Corporate transaction banking picking up in Sri Lanka

Tuesday, 8 December 2015 00:05 -     - {{hitsCtrl.values.hits}}

ASEAN and Singapore Treasury and Trade Solutions Head Melvyn Low was on a country visit to Sri Lanka recently as the country gears to become a trading hub. His visit is timely for the local branch as Treasury and Trade Solutions is one of the most important products for Citi globally and foresees potential growth in country post the investor confidence displayed during the recent bond issue.

Citi has pioneered the art of transaction banking for years, to a level where it constitute as much as 30% of overall revenue globally. What the word ‘transaction’ simply means is the process of money transferring from one place to another. Nobody today, especially the corporate world can ever deny that transaction is one of the most critical parts of any business, and therefore the banks all over the world need to be involved 

in this area. 

Melvyn in an exclusive interview with the Daily FT broke down the importance of transactional banking to Sri Lanka as the country transitions to a business-oriented island nation.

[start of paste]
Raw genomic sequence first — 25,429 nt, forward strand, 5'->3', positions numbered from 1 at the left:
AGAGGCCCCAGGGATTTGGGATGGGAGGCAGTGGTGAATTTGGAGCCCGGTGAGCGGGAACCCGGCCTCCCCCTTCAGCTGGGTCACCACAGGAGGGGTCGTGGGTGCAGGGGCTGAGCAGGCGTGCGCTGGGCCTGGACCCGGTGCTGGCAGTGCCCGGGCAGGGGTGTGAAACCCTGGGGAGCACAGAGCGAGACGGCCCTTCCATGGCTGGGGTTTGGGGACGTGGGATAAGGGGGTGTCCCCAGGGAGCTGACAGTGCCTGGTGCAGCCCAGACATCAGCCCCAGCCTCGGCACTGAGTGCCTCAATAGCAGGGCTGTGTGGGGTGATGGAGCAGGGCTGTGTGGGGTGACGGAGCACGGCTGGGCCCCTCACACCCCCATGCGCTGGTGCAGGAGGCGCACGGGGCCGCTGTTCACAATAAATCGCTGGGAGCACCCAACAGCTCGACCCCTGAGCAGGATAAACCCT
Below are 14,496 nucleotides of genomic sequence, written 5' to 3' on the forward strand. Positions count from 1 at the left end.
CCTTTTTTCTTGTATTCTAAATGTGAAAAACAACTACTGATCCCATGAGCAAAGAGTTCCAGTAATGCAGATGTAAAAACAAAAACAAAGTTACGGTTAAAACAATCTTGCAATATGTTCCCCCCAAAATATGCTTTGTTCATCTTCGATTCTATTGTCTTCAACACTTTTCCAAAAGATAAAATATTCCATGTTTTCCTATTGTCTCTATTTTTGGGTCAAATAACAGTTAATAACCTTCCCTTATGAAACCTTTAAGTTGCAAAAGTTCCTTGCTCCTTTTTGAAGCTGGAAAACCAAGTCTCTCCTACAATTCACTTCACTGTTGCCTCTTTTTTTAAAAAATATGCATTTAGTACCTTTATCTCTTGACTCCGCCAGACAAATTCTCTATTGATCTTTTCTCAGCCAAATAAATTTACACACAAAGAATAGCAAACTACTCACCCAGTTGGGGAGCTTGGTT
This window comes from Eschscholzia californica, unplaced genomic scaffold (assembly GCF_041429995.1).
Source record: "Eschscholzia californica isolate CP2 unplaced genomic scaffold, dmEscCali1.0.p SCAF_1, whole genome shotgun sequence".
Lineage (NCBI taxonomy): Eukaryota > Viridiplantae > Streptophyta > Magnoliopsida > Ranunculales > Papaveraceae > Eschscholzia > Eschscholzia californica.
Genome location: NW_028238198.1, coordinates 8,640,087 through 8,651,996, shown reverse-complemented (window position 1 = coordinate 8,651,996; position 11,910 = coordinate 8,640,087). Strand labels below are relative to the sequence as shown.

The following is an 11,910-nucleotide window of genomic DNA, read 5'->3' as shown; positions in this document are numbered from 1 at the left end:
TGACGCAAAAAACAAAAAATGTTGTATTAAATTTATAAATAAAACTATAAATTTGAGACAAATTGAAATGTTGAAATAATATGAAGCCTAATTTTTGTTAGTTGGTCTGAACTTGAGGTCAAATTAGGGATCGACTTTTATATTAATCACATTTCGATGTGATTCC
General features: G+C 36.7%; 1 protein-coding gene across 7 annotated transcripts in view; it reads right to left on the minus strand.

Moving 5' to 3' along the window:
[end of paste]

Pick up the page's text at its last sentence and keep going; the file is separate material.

Below are excerpts:


By Shehana Dain

Q: What is transaction banking for Citi?

It’s a very core piece of business for banks. For us it’s about corporate transaction banking. Basically it starts with a bank account of a corporate from which it needs to pay and collect money from their clients; manage the money that they have using tools such as electronic banking and mobile banking. Every client needs transaction banking, we see this in all our segments of clients. It is a cross border business as well as a domestic business and for us it is a global business. Our main stay companies are MNCs and top tier local companies. 

Q: What’s happening in this part of the world?

Technology is one of the biggest drivers in transaction banking growth in this part of the world. In the past it was all done with paper where the client will submit paper instructions we would then act on them as an agent for their payments. Today because of the internet we allow them to interact with us using the internet banking channels. Now we have the mobile channel which has become popular with clients to retrieve their bank account information, approve and authorise payments as well as manage their cash. So technology is a very big game changer in the transaction banking scenario.